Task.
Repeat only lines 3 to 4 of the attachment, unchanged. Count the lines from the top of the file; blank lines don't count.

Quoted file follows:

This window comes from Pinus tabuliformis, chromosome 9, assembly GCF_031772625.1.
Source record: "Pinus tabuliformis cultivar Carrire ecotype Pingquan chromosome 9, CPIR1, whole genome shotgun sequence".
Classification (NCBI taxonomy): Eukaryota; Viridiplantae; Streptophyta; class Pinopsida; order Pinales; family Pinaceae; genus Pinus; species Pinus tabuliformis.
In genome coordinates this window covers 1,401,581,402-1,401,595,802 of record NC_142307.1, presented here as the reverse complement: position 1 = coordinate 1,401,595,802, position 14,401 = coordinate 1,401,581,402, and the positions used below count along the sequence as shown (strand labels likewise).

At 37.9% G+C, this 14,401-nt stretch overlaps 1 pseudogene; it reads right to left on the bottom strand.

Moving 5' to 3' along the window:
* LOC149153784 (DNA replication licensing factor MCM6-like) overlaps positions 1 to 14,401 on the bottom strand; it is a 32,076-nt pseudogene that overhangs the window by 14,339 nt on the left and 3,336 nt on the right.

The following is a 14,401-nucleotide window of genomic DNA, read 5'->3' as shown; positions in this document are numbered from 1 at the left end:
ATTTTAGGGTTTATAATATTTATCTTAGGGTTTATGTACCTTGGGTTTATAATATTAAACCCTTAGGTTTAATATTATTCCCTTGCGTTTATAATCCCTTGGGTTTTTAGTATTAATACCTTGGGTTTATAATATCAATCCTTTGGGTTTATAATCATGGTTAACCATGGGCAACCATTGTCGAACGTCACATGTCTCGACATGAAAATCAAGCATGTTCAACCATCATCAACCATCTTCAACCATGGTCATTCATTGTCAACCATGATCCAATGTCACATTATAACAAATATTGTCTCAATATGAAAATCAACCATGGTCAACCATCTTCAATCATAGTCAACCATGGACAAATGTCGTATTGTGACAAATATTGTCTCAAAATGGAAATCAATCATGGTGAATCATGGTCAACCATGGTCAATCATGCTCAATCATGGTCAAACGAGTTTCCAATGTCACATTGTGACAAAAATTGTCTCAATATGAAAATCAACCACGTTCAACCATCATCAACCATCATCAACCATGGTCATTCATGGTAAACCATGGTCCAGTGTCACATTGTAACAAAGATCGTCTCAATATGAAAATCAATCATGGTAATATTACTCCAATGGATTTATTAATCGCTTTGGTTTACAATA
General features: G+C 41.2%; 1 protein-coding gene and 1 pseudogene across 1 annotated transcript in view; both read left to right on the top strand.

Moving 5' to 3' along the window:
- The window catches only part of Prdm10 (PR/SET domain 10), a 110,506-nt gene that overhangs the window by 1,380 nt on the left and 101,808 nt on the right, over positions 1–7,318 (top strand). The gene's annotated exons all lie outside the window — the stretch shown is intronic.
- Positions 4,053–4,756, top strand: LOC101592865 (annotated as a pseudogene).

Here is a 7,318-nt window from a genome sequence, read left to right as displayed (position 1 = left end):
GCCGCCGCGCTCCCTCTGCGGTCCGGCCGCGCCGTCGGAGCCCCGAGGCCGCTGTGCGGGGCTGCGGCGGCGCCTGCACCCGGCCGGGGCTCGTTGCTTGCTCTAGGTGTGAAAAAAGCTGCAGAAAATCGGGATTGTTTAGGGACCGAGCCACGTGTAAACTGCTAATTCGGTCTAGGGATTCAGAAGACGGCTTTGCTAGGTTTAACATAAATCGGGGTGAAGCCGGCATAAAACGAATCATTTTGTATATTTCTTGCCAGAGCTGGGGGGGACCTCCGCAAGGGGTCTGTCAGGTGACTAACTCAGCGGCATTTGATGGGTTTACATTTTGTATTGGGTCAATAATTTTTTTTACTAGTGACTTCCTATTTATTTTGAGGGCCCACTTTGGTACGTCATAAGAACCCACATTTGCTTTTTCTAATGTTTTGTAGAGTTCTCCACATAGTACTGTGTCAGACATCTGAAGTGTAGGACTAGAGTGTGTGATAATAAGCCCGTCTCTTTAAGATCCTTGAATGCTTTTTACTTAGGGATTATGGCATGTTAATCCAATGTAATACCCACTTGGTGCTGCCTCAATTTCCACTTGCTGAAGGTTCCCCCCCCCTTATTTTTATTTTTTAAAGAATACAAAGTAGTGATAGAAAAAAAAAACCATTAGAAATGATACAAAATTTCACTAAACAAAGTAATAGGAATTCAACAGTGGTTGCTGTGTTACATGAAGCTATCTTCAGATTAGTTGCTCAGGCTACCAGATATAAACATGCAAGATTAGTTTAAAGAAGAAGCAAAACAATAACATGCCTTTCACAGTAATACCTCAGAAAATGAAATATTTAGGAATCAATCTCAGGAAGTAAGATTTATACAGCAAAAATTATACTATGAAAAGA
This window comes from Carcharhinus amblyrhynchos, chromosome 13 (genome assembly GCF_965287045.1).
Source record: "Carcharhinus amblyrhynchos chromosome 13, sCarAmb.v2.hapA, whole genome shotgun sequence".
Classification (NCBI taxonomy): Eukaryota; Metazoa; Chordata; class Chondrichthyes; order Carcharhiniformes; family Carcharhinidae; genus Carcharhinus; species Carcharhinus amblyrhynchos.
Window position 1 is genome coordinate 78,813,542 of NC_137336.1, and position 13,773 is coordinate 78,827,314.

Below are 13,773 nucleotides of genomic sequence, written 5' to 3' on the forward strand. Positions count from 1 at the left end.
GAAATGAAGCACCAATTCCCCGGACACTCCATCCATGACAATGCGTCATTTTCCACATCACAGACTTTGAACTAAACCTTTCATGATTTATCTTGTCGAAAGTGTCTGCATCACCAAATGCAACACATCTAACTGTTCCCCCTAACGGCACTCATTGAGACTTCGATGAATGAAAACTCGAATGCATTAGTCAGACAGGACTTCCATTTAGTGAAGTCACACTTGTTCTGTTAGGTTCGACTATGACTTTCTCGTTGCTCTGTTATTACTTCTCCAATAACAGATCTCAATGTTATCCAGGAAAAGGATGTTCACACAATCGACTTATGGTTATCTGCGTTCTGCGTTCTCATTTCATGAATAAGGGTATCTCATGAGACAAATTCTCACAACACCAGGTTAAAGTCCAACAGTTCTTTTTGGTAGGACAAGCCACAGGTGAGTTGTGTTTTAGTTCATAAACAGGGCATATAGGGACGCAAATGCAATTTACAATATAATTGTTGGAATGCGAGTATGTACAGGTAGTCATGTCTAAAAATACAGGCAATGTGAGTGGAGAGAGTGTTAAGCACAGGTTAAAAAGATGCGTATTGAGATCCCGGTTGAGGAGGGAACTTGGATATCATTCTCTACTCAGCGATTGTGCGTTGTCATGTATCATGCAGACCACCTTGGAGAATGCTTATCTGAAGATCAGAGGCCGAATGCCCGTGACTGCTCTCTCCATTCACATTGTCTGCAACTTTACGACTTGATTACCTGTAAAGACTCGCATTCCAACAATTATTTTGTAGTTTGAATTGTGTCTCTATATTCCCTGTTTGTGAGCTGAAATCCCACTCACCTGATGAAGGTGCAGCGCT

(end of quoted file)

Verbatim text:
Classification (NCBI taxonomy): Eukaryota; Viridiplantae; Streptophyta; class Pinopsida; order Pinales; family Pinaceae; genus Pinus; species Pinus tabuliformis.
In genome coordinates this window covers 1,401,581,402-1,401,595,802 of record NC_142307.1, presented here as the reverse complement: position 1 = coordinate 1,401,595,802, position 14,401 = coordinate 1,401,581,402, and the positions used below count along the sequence as shown (strand labels likewise).